This blog is just one way I am using to share my thoughts and experiences with others. I find Twitter has been a great way to bounce ideas with like-minded people and engage in debates. I would welcome your comments, thoughts and ideas. Please give me feedback on my musings on Twitter at @Caroline Aldrid5. If you want to read more of my blogs or the rationale behind my blogging please look at www.learningsocialworker.com

Article published in Professional Social Work, April 2018

               Be creative! By Caroline Aldridge

In the current climate of social work it might feel superfluous to suggest being creative. There is so much pressure on services and practitioners. However, the proverb, ‘necessity is the mother of invention’, holds some truth.  By drawing on our creativity we can find ways of overcoming resource limitations, resolving seemingly intractable situations, and finding solutions to meet individual needs.

Creativity is many things. It might be colour, music, poetry, photography, film, or making something. When we use our creative, artistic, parts of our brains we connect with our emotions. This can be powerful. Just imagine for a moment how music can bring us deep joy or prompt tears.  Thus many therapies use creative methods to help people connect with their emotions, and process their feelings, trauma, or memories. Social work interventions aim to enable people to feel happier and develop coping strategies. So social work can be therapeutic and creativity can support that.

Creative social work is not about artistic ability. Creativity also means anything where we need to design an activity or solution. We strive for ‘analysis’ in social work but, in terms of learning, creativity requires more higher order thinking skills (Bloom cited in Clark, 1999). When we move from formulaic ways of reflection and critical analysis, towards designing, innovating and creating, we think more deeply. When we create collaboratively we set the conditions for even deeper analysis. Hence why it is so important to work collaboratively with people needing services to ‘design’ their own solutions and plans.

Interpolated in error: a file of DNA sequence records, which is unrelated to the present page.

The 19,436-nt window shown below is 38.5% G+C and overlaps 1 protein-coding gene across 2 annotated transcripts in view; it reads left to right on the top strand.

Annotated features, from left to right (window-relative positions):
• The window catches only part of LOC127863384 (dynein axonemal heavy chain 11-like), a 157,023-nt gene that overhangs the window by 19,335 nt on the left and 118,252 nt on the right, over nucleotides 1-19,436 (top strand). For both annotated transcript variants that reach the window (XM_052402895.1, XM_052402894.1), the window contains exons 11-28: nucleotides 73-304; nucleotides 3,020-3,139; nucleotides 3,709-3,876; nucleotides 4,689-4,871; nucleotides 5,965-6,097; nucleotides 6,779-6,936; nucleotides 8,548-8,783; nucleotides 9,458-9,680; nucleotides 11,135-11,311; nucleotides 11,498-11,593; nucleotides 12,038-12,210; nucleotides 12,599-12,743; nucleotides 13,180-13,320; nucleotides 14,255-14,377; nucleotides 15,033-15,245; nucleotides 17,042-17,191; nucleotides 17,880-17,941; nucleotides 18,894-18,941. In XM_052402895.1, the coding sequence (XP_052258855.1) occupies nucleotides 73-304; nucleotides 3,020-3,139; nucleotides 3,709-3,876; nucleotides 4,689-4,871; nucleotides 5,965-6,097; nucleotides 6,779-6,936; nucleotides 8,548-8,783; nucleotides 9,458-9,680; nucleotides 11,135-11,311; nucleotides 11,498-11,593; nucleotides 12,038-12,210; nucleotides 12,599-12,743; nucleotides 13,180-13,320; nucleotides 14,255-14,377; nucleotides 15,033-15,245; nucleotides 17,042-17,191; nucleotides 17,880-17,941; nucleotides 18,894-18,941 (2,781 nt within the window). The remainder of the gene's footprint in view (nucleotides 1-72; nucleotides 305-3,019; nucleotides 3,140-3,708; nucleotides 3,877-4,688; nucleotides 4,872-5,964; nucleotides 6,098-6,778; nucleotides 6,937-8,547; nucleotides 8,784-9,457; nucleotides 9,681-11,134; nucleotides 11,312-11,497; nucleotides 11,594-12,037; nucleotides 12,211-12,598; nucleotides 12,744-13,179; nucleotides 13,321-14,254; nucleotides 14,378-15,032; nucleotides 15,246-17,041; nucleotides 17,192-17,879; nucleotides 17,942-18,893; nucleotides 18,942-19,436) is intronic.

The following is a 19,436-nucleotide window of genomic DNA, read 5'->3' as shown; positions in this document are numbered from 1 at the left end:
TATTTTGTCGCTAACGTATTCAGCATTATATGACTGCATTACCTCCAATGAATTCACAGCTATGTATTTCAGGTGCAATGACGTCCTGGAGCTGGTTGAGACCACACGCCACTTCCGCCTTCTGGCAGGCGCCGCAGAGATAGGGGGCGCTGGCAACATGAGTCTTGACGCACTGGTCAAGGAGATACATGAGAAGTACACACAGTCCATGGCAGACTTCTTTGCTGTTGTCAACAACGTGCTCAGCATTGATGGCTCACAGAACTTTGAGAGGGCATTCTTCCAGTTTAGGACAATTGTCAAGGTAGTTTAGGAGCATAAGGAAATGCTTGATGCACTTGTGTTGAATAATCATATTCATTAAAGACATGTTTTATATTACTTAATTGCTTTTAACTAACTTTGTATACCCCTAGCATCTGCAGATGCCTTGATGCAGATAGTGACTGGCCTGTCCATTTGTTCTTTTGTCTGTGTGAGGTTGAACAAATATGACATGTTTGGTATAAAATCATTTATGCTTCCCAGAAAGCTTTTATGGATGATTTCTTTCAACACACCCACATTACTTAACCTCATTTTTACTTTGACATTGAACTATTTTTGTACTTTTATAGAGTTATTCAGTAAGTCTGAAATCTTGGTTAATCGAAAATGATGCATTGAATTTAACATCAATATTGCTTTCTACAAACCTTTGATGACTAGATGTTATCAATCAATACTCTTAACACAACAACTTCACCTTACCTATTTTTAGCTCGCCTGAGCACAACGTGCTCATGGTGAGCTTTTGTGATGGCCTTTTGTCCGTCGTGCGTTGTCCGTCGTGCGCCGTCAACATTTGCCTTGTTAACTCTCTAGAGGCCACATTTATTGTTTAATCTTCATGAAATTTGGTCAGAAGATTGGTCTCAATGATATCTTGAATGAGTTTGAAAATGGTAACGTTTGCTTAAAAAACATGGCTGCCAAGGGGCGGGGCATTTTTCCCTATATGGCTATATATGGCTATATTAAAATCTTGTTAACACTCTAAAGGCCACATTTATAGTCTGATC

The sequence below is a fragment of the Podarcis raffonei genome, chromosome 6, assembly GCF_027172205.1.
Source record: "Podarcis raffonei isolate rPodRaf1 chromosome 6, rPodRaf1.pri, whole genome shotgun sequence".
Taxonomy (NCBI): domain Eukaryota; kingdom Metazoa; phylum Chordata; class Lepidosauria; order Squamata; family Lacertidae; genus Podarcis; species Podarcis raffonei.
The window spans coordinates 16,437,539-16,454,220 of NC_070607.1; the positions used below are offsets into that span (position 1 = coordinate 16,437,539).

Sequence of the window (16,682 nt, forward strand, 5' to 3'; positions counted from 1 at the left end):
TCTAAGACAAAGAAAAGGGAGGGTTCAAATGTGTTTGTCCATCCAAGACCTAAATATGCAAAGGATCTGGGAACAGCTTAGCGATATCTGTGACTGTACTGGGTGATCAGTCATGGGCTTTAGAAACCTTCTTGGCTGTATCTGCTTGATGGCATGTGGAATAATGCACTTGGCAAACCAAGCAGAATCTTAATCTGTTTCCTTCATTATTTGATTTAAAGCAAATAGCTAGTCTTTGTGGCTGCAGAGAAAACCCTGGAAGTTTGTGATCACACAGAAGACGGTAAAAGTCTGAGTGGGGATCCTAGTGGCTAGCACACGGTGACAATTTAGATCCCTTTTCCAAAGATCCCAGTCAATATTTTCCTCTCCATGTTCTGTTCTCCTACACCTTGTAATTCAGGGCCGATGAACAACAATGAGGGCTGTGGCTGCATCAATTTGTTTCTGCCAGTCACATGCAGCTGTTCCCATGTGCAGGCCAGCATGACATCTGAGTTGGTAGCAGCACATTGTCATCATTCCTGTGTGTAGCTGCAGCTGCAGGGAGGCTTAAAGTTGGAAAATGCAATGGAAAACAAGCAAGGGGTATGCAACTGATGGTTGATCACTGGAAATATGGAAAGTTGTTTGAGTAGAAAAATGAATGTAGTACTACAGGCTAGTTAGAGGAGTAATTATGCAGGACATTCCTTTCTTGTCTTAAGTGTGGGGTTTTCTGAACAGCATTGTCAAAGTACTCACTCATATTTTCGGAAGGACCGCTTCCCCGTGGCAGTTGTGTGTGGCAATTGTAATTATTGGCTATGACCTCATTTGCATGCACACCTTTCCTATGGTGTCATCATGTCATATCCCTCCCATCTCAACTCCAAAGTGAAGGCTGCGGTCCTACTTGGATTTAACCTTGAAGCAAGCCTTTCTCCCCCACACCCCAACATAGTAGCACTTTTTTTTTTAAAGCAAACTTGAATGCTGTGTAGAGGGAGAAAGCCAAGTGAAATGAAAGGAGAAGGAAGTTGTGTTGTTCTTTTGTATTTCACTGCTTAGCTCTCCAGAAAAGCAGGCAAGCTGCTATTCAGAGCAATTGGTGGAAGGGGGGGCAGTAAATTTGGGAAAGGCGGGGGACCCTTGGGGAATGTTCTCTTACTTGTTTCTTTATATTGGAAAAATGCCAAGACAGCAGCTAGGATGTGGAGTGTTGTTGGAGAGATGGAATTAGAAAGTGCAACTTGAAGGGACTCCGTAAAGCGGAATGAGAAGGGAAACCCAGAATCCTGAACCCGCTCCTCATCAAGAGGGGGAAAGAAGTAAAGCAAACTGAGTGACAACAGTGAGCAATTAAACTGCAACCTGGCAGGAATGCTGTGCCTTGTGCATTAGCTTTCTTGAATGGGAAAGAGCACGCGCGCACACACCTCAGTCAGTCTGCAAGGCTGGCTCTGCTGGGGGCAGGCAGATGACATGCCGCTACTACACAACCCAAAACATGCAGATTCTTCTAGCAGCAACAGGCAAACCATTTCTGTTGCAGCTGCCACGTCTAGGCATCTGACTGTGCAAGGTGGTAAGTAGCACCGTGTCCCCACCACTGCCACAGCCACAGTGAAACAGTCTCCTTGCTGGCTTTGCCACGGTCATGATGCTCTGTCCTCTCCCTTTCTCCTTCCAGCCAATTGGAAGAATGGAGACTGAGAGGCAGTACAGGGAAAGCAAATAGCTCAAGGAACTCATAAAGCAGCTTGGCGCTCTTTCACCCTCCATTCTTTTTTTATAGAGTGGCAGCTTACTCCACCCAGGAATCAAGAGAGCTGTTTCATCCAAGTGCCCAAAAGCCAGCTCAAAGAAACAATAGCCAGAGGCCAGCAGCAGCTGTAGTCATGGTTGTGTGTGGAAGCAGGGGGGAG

Creativity can also be integral to professionals developing their own values, skills and resilience. For example, we might develop empathy by imagining ourselves in others’ shoes and capturing our thoughts. Or, we might find the creative arts help us to self-soothe and emotionally regulate in order to avoid ‘burnout’.

So my top tip is to be creative! It can benefit the people who we work with directly (by helping them to overcome difficulties) and indirectly (by enabling professional analysis and resilience). It can also be fun!

Reference:

Clark, D. (1999) Bloom’s taxonomy of learning domains available at www.nwlink.com